• NYAG investigation into Bitfinex and Tether ends with no wrongdoing admitted by either company
  • Investigation began when Tether loaned Bitfinex $850 million to cover a capital shortfall

A high-profile legal case initiated by the New York Attorney General’s office into Tether and Bitfinex, which has wide-ranging implications for the crypto industry, has been resolved with the two companies admitting no wrongdoing.

As part of a settlement between the two companies and the NYAG, Tether and Bitfinex agreed to pay an $18.5 million fine, publish quarterly reports on their financial holdings, and block any New York residents or entities from using their services. 

“Bitfinex and Tether recklessly and unlawfully covered-up massive financial losses to keep their scheme going and protect their bottom lines. Tether’s claims that its virtual currency was fully backed by US dollars at all times was a lie,” New York Attorney General Letitia James said in a press release. “These companies obscured the true risk investors faced and were operated by unlicensed and unregulated individuals and entities dealing in the darkest corners of the financial system.”

Tether has been accused of manipulating the price of bitcoin by timing the issuance of Tethers to market downturns in order to bolster their own supply of assets to back Tether as well as stabilize the price of bitcoin by injecting capital into the market. Tether was only liquid, its critics say, because of this strategy. 

Bitfinex’s missing money

The case kicked off after the NYAG alleged that Tether loaned Bitfinex $850 million to cover losses Bitfinex incurred when authorities seized accounts belonging to a payment processor called Crypto Capital. Bitfinex has since been working to recover the funds, but, as laid out in the docket, needed liquidity to cover customer withdrawals from the exchange. Since Tether had loaned out the funds to Bitfinex, the NYAG argued that it no longer had one-to-one reserves to cover all of its issued Tether tokens.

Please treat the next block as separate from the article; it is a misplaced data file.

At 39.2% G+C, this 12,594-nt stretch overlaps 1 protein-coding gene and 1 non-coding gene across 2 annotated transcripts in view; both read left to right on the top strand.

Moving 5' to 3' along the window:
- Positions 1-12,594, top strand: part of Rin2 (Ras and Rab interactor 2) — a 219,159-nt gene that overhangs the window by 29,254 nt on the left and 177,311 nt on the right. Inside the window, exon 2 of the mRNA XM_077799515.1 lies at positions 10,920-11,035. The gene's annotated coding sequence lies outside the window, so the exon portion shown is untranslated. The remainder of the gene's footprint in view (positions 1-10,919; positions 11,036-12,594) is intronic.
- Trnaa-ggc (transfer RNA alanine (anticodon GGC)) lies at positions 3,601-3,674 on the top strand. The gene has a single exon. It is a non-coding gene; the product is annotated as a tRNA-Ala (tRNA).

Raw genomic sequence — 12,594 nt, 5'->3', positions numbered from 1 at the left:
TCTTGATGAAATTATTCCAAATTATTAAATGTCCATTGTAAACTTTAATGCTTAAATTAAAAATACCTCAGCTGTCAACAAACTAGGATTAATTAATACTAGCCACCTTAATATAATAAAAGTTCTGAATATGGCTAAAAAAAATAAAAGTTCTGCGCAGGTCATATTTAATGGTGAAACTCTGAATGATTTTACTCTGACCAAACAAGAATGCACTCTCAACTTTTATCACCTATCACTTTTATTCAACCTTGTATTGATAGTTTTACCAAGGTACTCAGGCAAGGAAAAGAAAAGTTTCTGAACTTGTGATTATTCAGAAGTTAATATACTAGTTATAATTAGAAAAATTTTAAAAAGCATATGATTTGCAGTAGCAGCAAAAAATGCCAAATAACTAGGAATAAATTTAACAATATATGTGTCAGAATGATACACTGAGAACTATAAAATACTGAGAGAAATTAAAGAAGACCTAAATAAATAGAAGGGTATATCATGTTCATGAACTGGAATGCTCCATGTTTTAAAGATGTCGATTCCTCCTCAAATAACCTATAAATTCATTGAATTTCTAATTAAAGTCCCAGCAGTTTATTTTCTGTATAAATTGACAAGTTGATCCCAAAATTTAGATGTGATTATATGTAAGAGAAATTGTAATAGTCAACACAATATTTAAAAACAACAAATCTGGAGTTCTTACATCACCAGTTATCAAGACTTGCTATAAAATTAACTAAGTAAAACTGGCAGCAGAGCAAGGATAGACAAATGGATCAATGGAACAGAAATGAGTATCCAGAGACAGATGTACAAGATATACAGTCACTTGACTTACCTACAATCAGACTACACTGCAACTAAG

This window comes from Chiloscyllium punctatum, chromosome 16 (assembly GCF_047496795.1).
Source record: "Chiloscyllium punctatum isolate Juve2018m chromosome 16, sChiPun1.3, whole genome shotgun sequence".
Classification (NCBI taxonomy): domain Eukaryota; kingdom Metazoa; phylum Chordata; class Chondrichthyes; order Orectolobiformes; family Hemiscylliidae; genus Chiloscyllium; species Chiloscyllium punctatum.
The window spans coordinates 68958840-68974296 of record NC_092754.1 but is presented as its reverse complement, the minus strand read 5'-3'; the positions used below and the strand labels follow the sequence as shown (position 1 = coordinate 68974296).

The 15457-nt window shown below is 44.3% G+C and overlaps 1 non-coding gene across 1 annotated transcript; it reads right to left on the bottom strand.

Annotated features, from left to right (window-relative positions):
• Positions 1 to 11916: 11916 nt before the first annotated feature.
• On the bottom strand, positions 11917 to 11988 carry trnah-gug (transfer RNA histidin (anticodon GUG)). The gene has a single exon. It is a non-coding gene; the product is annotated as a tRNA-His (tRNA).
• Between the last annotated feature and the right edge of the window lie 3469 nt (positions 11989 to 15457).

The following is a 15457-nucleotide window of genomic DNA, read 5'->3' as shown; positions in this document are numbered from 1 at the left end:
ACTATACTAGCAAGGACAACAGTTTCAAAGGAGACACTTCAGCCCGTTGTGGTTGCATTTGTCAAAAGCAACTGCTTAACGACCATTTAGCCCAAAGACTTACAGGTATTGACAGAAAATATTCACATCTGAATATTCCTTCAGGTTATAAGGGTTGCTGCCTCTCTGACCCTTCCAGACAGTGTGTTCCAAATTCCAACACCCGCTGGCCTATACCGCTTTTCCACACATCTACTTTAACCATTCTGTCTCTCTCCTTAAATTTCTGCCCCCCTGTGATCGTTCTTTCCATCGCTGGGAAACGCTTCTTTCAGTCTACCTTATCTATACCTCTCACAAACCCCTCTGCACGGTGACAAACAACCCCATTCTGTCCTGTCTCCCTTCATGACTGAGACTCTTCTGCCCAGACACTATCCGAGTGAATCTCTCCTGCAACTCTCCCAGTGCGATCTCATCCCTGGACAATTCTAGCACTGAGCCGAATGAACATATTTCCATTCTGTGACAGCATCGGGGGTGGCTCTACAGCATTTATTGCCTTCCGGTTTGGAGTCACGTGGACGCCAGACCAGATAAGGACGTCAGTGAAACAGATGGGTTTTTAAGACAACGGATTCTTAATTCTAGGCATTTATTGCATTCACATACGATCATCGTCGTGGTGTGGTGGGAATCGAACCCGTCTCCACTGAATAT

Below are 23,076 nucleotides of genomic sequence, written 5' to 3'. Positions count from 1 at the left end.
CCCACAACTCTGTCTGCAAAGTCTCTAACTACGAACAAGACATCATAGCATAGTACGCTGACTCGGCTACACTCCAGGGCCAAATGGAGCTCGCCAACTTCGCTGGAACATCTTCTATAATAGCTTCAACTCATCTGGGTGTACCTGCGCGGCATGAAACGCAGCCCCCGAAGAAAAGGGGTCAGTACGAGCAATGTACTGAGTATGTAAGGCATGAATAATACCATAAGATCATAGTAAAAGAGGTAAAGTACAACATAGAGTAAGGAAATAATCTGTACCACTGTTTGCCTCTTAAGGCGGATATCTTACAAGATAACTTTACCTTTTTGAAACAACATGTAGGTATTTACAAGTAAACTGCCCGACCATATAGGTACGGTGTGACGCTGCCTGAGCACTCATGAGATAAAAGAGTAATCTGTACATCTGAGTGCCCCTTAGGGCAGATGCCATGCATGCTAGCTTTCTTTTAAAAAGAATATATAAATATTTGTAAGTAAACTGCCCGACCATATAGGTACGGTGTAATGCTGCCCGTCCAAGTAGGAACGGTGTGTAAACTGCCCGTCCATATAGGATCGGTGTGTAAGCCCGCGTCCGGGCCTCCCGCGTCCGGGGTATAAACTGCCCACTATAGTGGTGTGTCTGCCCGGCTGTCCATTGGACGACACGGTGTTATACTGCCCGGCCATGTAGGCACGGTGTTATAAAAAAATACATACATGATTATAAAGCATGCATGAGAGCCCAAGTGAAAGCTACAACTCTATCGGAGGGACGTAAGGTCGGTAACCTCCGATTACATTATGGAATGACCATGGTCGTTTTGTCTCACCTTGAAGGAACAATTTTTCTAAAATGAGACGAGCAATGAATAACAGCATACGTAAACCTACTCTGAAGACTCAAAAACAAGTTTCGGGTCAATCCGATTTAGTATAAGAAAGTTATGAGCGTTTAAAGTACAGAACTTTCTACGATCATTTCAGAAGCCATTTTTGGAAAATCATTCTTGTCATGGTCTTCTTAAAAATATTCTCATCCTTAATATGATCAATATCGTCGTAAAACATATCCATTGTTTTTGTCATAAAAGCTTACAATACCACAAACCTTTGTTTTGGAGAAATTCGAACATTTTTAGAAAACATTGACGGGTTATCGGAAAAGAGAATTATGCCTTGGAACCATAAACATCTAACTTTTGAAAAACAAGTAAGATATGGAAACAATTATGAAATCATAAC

As the NYAG docket outlined, it was always a bit of a mystery as to where Tether kept the money that ostensibly backed each token and how much of its capital was kept in cash versus other assets. The NYAG also noted that any time Tether opened an account it never had sufficient dollars on hand to cover liabilities. 

Initially Tether had placed its dollar reserves with a number of banks in Taiwan, but when Wells Fargo refused to continue providing correspondent services for these banks Tether left for elsewhere. The docket shows that the company at one time had accounts with the Bank of Montreal, but in the name of Tether’s General Counsel and not the company itself. After the relationship with that bank soured, the company then opened up accounts with Noble Bank in New York and Deltec Bank in the Bahamas. 

As part of the NYAG settlement, the company said that as of November 2018, “Tethers were again no longer backed one-to-one by U.S. dollars in a Tether bank account.”